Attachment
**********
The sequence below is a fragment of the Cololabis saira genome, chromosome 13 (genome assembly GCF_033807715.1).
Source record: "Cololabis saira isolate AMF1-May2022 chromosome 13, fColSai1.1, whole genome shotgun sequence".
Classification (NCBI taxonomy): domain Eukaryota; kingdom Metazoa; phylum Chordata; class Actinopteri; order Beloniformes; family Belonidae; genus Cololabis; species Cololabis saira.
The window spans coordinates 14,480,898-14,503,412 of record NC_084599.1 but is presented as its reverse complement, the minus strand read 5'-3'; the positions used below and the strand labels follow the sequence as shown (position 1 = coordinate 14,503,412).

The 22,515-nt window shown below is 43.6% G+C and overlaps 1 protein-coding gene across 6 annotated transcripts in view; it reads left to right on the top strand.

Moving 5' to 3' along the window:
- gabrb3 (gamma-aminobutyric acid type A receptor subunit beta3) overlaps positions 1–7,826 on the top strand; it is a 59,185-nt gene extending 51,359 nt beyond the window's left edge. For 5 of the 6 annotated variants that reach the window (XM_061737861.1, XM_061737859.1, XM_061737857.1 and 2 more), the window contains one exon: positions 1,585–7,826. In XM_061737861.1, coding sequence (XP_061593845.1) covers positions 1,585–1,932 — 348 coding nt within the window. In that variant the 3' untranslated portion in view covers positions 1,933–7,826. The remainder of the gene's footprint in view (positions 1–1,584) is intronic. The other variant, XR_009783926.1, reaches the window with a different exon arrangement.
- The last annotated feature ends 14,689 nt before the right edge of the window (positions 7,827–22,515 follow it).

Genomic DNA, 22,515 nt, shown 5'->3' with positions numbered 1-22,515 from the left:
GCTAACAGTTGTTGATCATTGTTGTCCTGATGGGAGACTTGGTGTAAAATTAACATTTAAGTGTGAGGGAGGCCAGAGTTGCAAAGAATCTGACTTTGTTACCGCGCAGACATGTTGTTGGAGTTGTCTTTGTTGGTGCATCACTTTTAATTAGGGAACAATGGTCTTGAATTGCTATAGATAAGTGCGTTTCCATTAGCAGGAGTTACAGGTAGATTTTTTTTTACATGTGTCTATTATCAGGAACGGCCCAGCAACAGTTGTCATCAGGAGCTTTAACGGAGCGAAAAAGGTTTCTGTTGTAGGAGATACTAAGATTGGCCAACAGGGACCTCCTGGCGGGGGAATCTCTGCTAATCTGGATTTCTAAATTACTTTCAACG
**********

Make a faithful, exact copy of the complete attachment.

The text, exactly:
The sequence below is a fragment of the Cololabis saira genome, chromosome 13 (genome assembly GCF_033807715.1).
Source record: "Cololabis saira isolate AMF1-May2022 chromosome 13, fColSai1.1, whole genome shotgun sequence".
Classification (NCBI taxonomy): domain Eukaryota; kingdom Metazoa; phylum Chordata; class Actinopteri; order Beloniformes; family Belonidae; genus Cololabis; species Cololabis saira.
The window spans coordinates 14,480,898-14,503,412 of record NC_084599.1 but is presented as its reverse complement, the minus strand read 5'-3'; the positions used below and the strand labels follow the sequence as shown (position 1 = coordinate 14,503,412).

The 22,515-nt window shown below is 43.6% G+C and overlaps 1 protein-coding gene across 6 annotated transcripts in view; it reads left to right on the top strand.

Moving 5' to 3' along the window:
- gabrb3 (gamma-aminobutyric acid type A receptor subunit beta3) overlaps positions 1–7,826 on the top strand; it is a 59,185-nt gene extending 51,359 nt beyond the window's left edge. For 5 of the 6 annotated variants that reach the window (XM_061737861.1, XM_061737859.1, XM_061737857.1 and 2 more), the window contains one exon: positions 1,585–7,826. In XM_061737861.1, coding sequence (XP_061593845.1) covers positions 1,585–1,932 — 348 coding nt within the window. In that variant the 3' untranslated portion in view covers positions 1,933–7,826. The remainder of the gene's footprint in view (positions 1–1,584) is intronic. The other variant, XR_009783926.1, reaches the window with a different exon arrangement.
- The last annotated feature ends 14,689 nt before the right edge of the window (positions 7,827–22,515 follow it).

Genomic DNA, 22,515 nt, shown 5'->3' with positions numbered 1-22,515 from the left:
GCTAACAGTTGTTGATCATTGTTGTCCTGATGGGAGACTTGGTGTAAAATTAACATTTAAGTGTGAGGGAGGCCAGAGTTGCAAAGAATCTGACTTTGTTACCGCGCAGACATGTTGTTGGAGTTGTCTTTGTTGGTGCATCACTTTTAATTAGGGAACAATGGTCTTGAATTGCTATAGATAAGTGCGTTTCCATTAGCAGGAGTTACAGGTAGATTTTTTTTTACATGTGTCTATTATCAGGAACGGCCCAGCAACAGTTGTCATCAGGAGCTTTAACGGAGCGAAAAAGGTTTCTGTTGTAGGAGATACTAAGATTGGCCAACAGGGACCTCCTGGCGGGGGAATCTCTGCTAATCTGGATTTCTAAATTACTTTCAACG